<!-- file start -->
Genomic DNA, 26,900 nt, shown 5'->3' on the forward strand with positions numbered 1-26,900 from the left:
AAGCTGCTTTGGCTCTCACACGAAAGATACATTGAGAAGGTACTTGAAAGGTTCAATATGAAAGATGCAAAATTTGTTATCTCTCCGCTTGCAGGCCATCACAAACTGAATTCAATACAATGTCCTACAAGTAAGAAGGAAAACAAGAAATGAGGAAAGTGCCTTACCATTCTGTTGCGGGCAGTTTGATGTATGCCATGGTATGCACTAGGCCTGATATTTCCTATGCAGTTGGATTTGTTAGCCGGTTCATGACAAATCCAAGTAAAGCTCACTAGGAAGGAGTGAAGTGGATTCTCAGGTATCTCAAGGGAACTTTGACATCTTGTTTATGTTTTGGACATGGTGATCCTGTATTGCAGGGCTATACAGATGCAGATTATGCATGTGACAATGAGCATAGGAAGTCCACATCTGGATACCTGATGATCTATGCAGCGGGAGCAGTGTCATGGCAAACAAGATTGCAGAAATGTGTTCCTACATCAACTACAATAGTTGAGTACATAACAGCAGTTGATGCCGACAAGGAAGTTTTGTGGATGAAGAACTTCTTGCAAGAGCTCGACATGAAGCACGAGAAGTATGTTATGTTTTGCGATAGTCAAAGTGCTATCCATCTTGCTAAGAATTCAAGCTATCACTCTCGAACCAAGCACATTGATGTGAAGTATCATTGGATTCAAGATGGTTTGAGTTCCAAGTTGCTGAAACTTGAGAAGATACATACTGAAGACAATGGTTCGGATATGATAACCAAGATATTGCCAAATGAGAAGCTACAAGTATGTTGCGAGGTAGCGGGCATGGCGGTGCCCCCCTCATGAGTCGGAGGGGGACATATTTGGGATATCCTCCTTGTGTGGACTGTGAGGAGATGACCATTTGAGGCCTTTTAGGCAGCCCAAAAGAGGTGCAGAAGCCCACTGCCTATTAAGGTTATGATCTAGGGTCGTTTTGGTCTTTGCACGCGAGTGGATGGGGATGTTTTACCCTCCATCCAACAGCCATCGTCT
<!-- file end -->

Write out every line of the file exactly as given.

Genomic DNA, 26,900 nt, shown 5'->3' on the forward strand with positions numbered 1-26,900 from the left:
AAGCTGCTTTGGCTCTCACACGAAAGATACATTGAGAAGGTACTTGAAAGGTTCAATATGAAAGATGCAAAATTTGTTATCTCTCCGCTTGCAGGCCATCACAAACTGAATTCAATACAATGTCCTACAAGTAAGAAGGAAAACAAGAAATGAGGAAAGTGCCTTACCATTCTGTTGCGGGCAGTTTGATGTATGCCATGGTATGCACTAGGCCTGATATTTCCTATGCAGTTGGATTTGTTAGCCGGTTCATGACAAATCCAAGTAAAGCTCACTAGGAAGGAGTGAAGTGGATTCTCAGGTATCTCAAGGGAACTTTGACATCTTGTTTATGTTTTGGACATGGTGATCCTGTATTGCAGGGCTATACAGATGCAGATTATGCATGTGACAATGAGCATAGGAAGTCCACATCTGGATACCTGATGATCTATGCAGCGGGAGCAGTGTCATGGCAAACAAGATTGCAGAAATGTGTTCCTACATCAACTACAATAGTTGAGTACATAACAGCAGTTGATGCCGACAAGGAAGTTTTGTGGATGAAGAACTTCTTGCAAGAGCTCGACATGAAGCACGAGAAGTATGTTATGTTTTGCGATAGTCAAAGTGCTATCCATCTTGCTAAGAATTCAAGCTATCACTCTCGAACCAAGCACATTGATGTGAAGTATCATTGGATTCAAGATGGTTTGAGTTCCAAGTTGCTGAAACTTGAGAAGATACATACTGAAGACAATGGTTCGGATATGATAACCAAGATATTGCCAAATGAGAAGCTACAAGTATGTTGCGAGGTAGCGGGCATGGCGGTGCCCCCCTCATGAGTCGGAGGGGGACATATTTGGGATATCCTCCTTGTGTGGACTGTGAGGAGATGACCATTTGAGGCCTTTTAGGCAGCCCAAAAGAGGTGCAGAAGCCCACTGCCTATTAAGGTTATGATCTAGGGTCGTTTTGGTCTTTGCACGCGAGTGGATGGGGATGTTTTACCCTCCATCCAACAGCCATCGTCT